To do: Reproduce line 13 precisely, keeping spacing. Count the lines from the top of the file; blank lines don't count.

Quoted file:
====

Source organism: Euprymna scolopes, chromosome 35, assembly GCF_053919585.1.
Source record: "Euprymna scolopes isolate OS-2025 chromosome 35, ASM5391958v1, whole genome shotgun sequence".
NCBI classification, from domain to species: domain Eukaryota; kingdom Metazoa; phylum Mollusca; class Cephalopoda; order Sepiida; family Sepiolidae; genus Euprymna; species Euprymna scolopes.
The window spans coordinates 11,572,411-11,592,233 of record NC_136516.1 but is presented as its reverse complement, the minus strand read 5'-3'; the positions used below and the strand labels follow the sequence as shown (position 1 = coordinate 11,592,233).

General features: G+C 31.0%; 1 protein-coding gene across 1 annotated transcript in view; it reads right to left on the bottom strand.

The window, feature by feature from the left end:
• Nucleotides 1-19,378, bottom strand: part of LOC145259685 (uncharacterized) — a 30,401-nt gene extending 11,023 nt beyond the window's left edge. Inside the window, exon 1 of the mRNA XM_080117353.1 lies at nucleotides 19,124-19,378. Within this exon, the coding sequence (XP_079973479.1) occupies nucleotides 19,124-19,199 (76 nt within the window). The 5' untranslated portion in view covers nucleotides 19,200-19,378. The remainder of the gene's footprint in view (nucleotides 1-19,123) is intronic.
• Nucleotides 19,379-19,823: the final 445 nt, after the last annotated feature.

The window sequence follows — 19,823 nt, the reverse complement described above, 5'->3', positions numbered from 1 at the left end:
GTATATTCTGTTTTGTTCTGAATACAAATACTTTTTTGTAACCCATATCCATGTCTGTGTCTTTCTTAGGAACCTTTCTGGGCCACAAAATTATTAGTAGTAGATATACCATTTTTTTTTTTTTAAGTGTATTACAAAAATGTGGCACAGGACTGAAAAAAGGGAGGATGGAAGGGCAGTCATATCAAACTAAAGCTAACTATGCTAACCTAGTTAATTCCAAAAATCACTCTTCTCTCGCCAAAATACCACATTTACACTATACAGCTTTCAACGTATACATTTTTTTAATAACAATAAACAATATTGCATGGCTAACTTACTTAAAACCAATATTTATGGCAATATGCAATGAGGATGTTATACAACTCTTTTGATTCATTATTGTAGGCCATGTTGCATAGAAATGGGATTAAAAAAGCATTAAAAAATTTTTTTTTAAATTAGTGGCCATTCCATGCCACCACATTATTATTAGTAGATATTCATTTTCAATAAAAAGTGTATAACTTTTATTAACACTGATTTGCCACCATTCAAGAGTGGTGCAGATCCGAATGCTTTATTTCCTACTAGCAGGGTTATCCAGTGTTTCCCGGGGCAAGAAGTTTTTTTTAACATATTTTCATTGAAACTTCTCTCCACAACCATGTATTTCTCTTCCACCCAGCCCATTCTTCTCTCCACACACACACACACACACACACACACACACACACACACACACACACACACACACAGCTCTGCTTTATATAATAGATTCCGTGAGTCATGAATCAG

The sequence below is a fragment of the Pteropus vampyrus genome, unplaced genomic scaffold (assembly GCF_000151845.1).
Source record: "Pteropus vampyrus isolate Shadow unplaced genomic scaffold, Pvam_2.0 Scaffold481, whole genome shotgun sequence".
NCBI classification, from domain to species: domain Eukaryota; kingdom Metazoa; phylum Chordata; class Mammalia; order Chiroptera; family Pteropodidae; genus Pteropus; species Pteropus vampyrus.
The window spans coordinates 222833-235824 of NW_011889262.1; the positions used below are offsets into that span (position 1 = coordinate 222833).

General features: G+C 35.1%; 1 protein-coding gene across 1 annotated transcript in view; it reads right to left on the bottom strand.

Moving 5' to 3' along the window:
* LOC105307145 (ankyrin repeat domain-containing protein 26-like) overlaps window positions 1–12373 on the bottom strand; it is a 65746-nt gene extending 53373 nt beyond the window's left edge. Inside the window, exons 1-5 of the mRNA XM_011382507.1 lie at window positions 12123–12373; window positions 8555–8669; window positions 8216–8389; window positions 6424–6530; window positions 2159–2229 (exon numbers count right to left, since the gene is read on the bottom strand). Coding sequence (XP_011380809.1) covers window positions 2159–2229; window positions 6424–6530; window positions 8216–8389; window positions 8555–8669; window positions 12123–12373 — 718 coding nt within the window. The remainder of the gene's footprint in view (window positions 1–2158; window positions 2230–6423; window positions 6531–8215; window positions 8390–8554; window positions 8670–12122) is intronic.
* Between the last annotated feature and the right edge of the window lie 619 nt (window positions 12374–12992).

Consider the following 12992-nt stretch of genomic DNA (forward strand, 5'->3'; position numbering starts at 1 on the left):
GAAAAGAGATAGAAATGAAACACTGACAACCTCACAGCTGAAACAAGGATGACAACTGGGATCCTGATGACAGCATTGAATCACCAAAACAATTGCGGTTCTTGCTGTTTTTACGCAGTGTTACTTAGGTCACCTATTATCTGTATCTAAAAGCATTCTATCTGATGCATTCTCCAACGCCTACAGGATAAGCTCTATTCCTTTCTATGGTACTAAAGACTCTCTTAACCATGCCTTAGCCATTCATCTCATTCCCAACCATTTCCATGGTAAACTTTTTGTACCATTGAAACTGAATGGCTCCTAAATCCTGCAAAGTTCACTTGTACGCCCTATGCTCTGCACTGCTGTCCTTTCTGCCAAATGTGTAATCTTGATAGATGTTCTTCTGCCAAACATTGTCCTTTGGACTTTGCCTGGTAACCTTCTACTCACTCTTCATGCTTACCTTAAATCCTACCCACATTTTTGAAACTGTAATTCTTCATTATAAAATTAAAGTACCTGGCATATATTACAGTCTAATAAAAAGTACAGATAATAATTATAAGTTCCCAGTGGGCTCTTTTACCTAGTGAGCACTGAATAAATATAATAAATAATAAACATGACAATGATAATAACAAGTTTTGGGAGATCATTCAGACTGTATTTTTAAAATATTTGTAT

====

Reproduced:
NCBI classification, from domain to species: domain Eukaryota; kingdom Metazoa; phylum Chordata; class Mammalia; order Chiroptera; family Pteropodidae; genus Pteropus; species Pteropus vampyrus.